So goes these conversations.  Now that this new conversation has started, here is a suggested response from all of our state legislators and county leaders to this consultant’s report.

HELL NO.

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MoCo’s Giant Tax Hike, Part Two

By Adam Pagnucco.

The County Council is calling its recently passed budget an “Education First” budget since it included an increase above the state-required minimum level for Montgomery County Public Schools.  Let’s evaluate that claim.

The council and the school system have had strained relations for a decade.  The problems began under former Superintendent Jerry Weast, who antagonized several Council Members with his hard-charging, overdriven style.  Nevertheless, Weast won several major budget increases for MCPS during his tenure.  Then came the Great Recession, which forced the county to make substantial spending cuts across all of its agencies.  One obstacle to cuts at MCPS was the state’s Maintenance of Effort (MOE) law, which sets a local jurisdiction’s per-pupil contribution to public schools as a base which cannot be lowered in future years unless a waiver is obtained from the state’s Board of Education.  In Fiscal Years 2010, 2011 and 2012, the county cuts its per-pupil contribution to MCPS, and in 2012, it did so without applying for a waiver.  As a result, the General Assembly changed the MOE law to force counties to apply for waivers or else have their income tax revenues sent directly to school systems.  At the same time, the General Assembly shifted a portion of teacher pension funding responsibilities, once solely the province of the state, down to the counties.  The combination of these two changes provoked outrage from county officials, some of whom vowed to never support a dime over MOE for MCPS in the future.

The chart below, which shows the recent history of Montgomery County’s local per-pupil contribution to the schools, illustrates the effects of these events.  After rising through FY09, the per-pupil contribution fell for three straight years and then was frozen for four straight years.  This year, the Executive proposed and the council approved an increased per-pupil contribution.  (Roughly $300 of the increase is accounted for by the county’s payment of teacher pensions.)  This is why the County Council is calling its budget an “Education First” budget.

County Per-Pupil Spending on MCPS Nominal

But three items of context apply here.

First, the above chart does not include the effects of inflation, which erode dollar contributions over time.  The chart below shows per-pupil contributions in real dollars using 2017 as a base.  (Inflation in 2016 and 2017 is assumed to be 2.1%, the average of 2007-2015.)  Adjusted for inflation, the county’s current per-pupil funding is nowhere close to what it was before the Great Recession struck.

County Per-Pupil Spending on MCPS Real

Second, while MCPS was living under austerity, other county departments were receiving sizeable funding increases.  The chart below compares funding increases across several county departments and agencies including MCPS between FY10 (the pre-recession peak year) and FY16.  In terms of county dollars only, MCPS’s budget was cut from $1.57 billion to $1.54 billion over this period, a 2% cut, while many other departments enjoyed double-digit increases.  Can one good year make up for seven years of austerity for the public schools?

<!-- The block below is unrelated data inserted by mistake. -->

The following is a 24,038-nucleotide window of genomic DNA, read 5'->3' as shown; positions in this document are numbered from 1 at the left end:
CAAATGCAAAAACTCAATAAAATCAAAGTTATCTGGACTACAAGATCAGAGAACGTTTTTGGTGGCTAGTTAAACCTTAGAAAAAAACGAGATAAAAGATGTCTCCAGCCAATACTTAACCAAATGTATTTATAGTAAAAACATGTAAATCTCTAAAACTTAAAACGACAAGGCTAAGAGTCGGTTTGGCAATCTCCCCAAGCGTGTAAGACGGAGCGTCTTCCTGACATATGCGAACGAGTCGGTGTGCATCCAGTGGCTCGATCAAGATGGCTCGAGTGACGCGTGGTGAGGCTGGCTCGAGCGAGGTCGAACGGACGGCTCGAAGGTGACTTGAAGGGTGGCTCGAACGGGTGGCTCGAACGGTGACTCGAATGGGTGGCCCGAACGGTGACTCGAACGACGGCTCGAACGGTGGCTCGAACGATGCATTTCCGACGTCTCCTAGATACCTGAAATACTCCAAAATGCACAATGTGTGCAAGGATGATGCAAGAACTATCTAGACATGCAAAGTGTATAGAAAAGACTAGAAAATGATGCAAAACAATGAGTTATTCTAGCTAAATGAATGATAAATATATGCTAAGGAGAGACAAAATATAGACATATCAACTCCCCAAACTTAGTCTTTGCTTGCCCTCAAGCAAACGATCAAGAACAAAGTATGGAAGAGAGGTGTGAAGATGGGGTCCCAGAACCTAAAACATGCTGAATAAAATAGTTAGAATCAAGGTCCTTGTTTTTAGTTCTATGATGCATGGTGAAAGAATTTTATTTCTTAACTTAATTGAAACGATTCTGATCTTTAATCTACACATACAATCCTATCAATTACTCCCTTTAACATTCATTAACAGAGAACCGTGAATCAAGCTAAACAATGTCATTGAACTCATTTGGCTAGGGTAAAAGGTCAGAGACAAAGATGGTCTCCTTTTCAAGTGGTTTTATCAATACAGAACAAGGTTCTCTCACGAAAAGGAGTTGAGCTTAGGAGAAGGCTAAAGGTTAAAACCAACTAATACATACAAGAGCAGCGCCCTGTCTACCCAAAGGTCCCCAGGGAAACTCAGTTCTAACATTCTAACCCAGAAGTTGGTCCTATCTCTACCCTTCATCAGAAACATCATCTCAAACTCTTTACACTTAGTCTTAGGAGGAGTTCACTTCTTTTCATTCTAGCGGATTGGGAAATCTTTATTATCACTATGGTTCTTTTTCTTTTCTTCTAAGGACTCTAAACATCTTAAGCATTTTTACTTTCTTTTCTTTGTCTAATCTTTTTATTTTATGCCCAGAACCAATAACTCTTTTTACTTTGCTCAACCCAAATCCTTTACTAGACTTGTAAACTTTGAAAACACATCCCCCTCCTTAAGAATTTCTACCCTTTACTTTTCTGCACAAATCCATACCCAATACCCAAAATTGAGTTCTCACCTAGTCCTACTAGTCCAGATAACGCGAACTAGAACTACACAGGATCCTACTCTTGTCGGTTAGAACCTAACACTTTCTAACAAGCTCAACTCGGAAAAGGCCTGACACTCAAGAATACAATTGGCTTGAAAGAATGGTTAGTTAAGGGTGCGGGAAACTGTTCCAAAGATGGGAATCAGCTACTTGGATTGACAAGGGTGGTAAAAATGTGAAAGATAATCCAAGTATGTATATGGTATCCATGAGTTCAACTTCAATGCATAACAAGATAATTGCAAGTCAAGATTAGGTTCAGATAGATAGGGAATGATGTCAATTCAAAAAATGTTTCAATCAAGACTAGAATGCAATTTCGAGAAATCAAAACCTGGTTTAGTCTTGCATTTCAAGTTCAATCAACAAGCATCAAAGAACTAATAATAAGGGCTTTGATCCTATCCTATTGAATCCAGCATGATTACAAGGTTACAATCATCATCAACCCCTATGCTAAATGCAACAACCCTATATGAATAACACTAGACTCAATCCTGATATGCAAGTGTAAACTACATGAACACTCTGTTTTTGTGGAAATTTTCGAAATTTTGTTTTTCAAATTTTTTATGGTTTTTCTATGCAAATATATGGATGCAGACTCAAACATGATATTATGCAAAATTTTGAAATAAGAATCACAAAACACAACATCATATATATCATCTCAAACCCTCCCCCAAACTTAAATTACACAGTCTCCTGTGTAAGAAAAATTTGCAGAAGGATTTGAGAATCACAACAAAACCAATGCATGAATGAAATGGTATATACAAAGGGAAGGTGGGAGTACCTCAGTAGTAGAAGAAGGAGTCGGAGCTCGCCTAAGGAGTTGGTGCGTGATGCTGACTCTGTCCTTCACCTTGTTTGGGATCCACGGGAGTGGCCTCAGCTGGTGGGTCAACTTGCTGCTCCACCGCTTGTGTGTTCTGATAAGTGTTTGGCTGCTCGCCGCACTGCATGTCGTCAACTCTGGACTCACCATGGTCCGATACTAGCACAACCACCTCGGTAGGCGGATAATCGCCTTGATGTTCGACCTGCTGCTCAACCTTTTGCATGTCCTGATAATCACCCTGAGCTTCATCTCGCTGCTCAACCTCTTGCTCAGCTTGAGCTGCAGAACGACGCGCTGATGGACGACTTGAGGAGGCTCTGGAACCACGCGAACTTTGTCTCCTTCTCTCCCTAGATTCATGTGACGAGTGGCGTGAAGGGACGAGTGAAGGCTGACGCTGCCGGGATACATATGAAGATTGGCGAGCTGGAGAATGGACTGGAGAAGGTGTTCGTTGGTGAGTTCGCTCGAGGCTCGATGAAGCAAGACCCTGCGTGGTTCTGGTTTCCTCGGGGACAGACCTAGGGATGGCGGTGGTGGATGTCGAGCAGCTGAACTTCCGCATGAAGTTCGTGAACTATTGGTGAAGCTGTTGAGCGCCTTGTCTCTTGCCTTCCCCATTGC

Change in County Spending FY10-FY16

Third, while county officials criticize the General Assembly for tightening the MOE law and shifting teacher pensions, it is the state that has been pumping substantial funding increases into MCPS’s operating budget.  The chart below shows that while county funding for MCPS was cut by $33 million between FY10 and FY16, state aid to MCPS rose by $192 million.

MCPS Local Money vs State Aid

The bottom line is that the new FY17 budget does add $110 million in local money to MCPS, an amount which exceeds the state-required maintenance of effort by $89 million.  But this one funding increase comes after seven years of reduced and frozen per-pupil contributions, a period during which the rest of the government enjoyed double-digit increases.  Council President Nancy Floreen has described the budget as “a historic partnership with the Board of Education” and “a plan for the future.”  Does that mean that the council will continue to exceed maintenance of effort and give the school system increases that match the rest of the government in future years?  Or will this be a one-year respite, after which austerity will return?

We will have more in Part Three.

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PTA, MCPS Place Leventhal in Time-Out

MoCoCouncil

Montgomery County Council President George Leventhal has been pressing very hard for the Council to approve $31 million for needed upgrades to the County Council office building.

Reaction by MCCPTA Leaders

PTA members were not jumping for joy at the prospect in light of MCPS’s severe school construction needs. Cheryl Peirce, Chair of the Montgomery County Council of Parent-Teacher Associations (MCCPTA) Capital Improvements Program (CIP) Committee, sent out one alert regarding the proposal:

In light of our recent testimony to the County Council on February 24th for funding for our school buildings and systems, as well as efforts we (MCCPTA, MCPS, County Council, state delegation) have undertaken this year and last in Annapolis, a decision to consider a $30M+ renovation of the County Council offices has raised questions among Board of Education members and many MCCPTA leaders.